Center for Stem Cell Biology and Engineering
When California voters in 2004 bucked national leaders and approved an initiative to encourage research on stem cells, it allowed for the creation of UCSB’s Center for Stem Cell Biology and Engineering. The center has since won major funding for and become a primary contributor to leading-edge stem cell research.
Stem cells are capable of growing into any type of cell in the body, giving them the potential for curing an unlimited range of diseases. The California Institute for Regenerative Medicine (CIRM), which was established by the initiative, is charged with providing more than $3 billion for stem cell research through 2014 at universities and other research institutions in California. Through early 2009, the new UCSB center received $8.5 million from CIRM, primarily for a training program for future stem cell researchers and to help build and operate a new stem cell laboratory on campus.
“UCSB’s Center for Stem Cell Biology and Engineering is engaged in new research on critical problems like regeneration or replacement of cells damaged by disease or injury, as well as understanding how it is that stem cells turn into other types of cells,” says Dennis Clegg, chair of the Department of Cellular, Molecular and Developmental Biology and co-director of the center for strategy and planning. UCSB mechanical engineer Tom Soh also is a co-director of the center, in the area of technology and engineering. Adds Clegg, “Additionally, researchers are studying how to grow stem cells so they can be put to use in developing a wide range of therapeutic applications, particularly in eye diseases like macular degeneration, the leading cause of new blindness in adults over the age of 60 in the United States.”
In June 2008, the center received $5.5 million from CIRM toward the new laboratory facilities, which will involve renovation of more than 10,000 square feet of space on three floors of the existing seven-story Biological Sciences II building in the biology corridor of campus. In 2005, CIRM provided $1.2 million for a stem cell biology training program for graduate students and postdoctoral scholars over three years.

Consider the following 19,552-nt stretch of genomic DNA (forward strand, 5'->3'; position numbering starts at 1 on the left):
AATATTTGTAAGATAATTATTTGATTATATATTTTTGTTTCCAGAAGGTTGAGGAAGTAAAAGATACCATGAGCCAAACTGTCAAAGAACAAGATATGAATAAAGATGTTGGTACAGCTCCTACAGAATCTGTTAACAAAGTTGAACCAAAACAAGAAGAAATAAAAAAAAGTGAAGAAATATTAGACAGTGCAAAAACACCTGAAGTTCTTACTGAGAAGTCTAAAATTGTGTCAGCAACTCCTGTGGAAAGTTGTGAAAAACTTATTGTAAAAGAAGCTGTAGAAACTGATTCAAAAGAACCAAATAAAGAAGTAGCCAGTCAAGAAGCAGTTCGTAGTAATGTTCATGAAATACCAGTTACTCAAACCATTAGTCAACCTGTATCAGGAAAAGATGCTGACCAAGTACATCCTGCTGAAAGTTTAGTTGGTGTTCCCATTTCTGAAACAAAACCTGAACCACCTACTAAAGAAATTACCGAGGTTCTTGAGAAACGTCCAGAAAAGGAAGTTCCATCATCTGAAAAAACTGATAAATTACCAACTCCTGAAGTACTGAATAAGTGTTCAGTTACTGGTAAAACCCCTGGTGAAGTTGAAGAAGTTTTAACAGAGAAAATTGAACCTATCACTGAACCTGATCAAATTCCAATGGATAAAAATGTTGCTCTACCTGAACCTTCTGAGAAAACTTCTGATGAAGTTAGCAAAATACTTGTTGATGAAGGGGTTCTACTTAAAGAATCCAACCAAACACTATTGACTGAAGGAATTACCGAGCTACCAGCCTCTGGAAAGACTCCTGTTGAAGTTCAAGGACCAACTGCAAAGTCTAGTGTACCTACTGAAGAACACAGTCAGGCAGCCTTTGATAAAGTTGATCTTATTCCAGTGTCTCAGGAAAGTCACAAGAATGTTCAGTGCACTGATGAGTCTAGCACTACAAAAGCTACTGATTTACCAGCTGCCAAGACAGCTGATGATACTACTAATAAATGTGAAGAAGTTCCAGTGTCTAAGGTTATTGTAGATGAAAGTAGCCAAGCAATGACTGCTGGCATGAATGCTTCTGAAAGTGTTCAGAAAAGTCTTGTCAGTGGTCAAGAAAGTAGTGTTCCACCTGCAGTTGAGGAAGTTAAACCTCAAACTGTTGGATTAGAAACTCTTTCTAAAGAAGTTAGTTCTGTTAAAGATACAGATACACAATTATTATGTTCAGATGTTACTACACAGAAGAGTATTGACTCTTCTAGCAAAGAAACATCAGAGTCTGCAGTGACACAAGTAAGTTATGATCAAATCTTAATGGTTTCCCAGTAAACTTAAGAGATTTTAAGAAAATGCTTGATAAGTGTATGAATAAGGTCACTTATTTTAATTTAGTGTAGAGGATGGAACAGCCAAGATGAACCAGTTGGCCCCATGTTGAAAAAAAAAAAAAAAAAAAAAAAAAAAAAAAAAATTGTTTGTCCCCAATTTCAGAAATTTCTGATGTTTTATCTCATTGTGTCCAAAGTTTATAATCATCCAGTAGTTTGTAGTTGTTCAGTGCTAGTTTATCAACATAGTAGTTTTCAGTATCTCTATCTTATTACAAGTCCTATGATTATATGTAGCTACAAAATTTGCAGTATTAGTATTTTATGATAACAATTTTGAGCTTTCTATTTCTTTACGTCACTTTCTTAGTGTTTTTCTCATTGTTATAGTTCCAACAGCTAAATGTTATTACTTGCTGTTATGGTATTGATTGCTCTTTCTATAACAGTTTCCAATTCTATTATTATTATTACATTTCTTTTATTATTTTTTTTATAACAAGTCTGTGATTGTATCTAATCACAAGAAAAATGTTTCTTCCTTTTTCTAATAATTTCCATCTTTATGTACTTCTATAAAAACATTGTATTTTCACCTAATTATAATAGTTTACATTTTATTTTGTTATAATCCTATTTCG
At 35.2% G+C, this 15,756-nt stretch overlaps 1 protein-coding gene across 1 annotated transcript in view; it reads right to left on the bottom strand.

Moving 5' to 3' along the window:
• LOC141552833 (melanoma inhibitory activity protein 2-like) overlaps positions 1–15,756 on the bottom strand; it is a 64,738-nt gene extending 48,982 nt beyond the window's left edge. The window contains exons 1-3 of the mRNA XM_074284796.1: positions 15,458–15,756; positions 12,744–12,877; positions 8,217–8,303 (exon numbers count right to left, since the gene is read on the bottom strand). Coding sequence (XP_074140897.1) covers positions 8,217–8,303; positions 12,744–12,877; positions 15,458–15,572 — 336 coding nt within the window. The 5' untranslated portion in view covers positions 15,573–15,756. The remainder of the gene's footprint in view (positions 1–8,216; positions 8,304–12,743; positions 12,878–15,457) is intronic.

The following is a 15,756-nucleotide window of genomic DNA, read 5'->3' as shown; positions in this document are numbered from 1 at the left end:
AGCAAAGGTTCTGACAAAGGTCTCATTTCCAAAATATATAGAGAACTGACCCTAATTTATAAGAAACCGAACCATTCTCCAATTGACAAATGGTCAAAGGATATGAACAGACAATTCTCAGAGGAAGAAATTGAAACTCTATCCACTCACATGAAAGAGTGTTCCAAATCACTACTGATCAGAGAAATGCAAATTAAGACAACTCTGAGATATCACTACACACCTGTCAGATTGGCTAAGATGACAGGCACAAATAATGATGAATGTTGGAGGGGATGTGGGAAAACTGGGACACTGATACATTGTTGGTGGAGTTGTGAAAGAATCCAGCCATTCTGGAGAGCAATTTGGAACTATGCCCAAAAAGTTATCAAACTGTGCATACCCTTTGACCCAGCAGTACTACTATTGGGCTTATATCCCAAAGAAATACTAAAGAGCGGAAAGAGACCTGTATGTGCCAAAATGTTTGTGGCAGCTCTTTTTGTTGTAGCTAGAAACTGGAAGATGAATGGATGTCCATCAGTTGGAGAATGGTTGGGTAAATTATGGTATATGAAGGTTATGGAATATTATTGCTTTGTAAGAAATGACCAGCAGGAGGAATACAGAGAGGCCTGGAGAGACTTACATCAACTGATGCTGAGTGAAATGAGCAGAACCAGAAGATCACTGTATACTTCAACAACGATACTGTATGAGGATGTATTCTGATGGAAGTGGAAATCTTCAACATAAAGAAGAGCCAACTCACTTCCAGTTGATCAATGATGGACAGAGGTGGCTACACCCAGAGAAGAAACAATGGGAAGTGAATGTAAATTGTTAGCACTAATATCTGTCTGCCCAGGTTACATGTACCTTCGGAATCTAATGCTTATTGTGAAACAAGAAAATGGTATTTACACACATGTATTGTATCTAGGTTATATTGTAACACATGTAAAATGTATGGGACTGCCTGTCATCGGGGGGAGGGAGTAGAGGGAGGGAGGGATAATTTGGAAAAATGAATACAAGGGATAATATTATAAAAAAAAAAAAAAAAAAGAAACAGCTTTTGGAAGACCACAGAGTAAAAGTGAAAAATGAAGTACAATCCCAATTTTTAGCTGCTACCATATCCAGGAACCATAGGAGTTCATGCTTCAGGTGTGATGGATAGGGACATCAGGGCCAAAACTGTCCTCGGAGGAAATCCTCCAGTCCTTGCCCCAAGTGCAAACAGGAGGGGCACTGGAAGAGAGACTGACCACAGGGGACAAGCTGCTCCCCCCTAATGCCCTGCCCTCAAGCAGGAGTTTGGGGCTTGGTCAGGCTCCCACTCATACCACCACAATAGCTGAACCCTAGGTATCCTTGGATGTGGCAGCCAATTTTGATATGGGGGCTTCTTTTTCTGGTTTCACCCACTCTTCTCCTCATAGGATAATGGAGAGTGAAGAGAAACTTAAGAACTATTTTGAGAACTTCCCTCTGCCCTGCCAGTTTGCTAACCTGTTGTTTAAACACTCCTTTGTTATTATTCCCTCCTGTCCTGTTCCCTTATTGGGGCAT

In late 2008, CIRM granted the center $600,000 to develop new stem-cell based tools and technologies that will help provide a basis for future clinical applications. Then, in January 2009, CIRM awarded the center $1.2 million to continue the training program through 2011.
“This funding has been critical to the expansion of UCSB’s stem cell research efforts,” Clegg says.
The stem cell lab renovation will provide space for collaborative work with James Thomson, the nation’s pre-eminent researcher on stem cells and co-director of the center for biology. Thomson, who holds an adjunct professorship at UCSB, is often referred to as the “father” of stem cell research because he was the first to isolate embryonic stem cells. More recently, Thomson showed that human skin cells can be reprogrammed to a pluripotent state, meaning having the ability—like a stem cell—to become any type of cell.
The new lab will also accommodate two new faculty members, who will hold the Ruth Garland Chair, focusing on molecular mechanisms, and the Mellichamp Chair in bioengineering, and provide space for an innovative Deep Sequencing Core to house a new high-throughput DNA sequencing apparatus for genetic testing. Equipment rooms, meeting rooms, and offices will also be added. Completion is expected by June 2010.